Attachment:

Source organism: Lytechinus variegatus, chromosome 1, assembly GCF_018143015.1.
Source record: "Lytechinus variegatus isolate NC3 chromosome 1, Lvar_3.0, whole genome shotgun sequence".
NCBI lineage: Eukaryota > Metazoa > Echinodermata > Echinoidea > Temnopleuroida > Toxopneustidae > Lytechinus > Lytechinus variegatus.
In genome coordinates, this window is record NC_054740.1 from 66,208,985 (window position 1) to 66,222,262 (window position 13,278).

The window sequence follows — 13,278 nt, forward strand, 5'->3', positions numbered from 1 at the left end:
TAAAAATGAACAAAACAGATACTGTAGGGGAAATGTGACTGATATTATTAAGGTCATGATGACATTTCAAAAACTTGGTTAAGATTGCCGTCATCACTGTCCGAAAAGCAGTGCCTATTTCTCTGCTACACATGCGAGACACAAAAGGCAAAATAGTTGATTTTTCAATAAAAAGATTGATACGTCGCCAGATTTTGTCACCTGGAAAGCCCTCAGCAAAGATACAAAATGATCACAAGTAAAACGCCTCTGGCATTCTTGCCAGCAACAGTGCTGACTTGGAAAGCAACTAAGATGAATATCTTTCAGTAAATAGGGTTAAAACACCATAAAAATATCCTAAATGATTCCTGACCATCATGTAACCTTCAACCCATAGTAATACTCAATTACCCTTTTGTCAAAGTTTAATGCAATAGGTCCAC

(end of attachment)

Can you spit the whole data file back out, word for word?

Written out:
Source organism: Lytechinus variegatus, chromosome 1, assembly GCF_018143015.1.
Source record: "Lytechinus variegatus isolate NC3 chromosome 1, Lvar_3.0, whole genome shotgun sequence".
NCBI lineage: Eukaryota > Metazoa > Echinodermata > Echinoidea > Temnopleuroida > Toxopneustidae > Lytechinus > Lytechinus variegatus.
In genome coordinates, this window is record NC_054740.1 from 66,208,985 (window position 1) to 66,222,262 (window position 13,278).

The window sequence follows — 13,278 nt, forward strand, 5'->3', positions numbered from 1 at the left end:
TAAAAATGAACAAAACAGATACTGTAGGGGAAATGTGACTGATATTATTAAGGTCATGATGACATTTCAAAAACTTGGTTAAGATTGCCGTCATCACTGTCCGAAAAGCAGTGCCTATTTCTCTGCTACACATGCGAGACACAAAAGGCAAAATAGTTGATTTTTCAATAAAAAGATTGATACGTCGCCAGATTTTGTCACCTGGAAAGCCCTCAGCAAAGATACAAAATGATCACAAGTAAAACGCCTCTGGCATTCTTGCCAGCAACAGTGCTGACTTGGAAAGCAACTAAGATGAATATCTTTCAGTAAATAGGGTTAAAACACCATAAAAATATCCTAAATGATTCCTGACCATCATGTAACCTTCAACCCATAGTAATACTCAATTACCCTTTTGTCAAAGTTTAATGCAATAGGTCCAC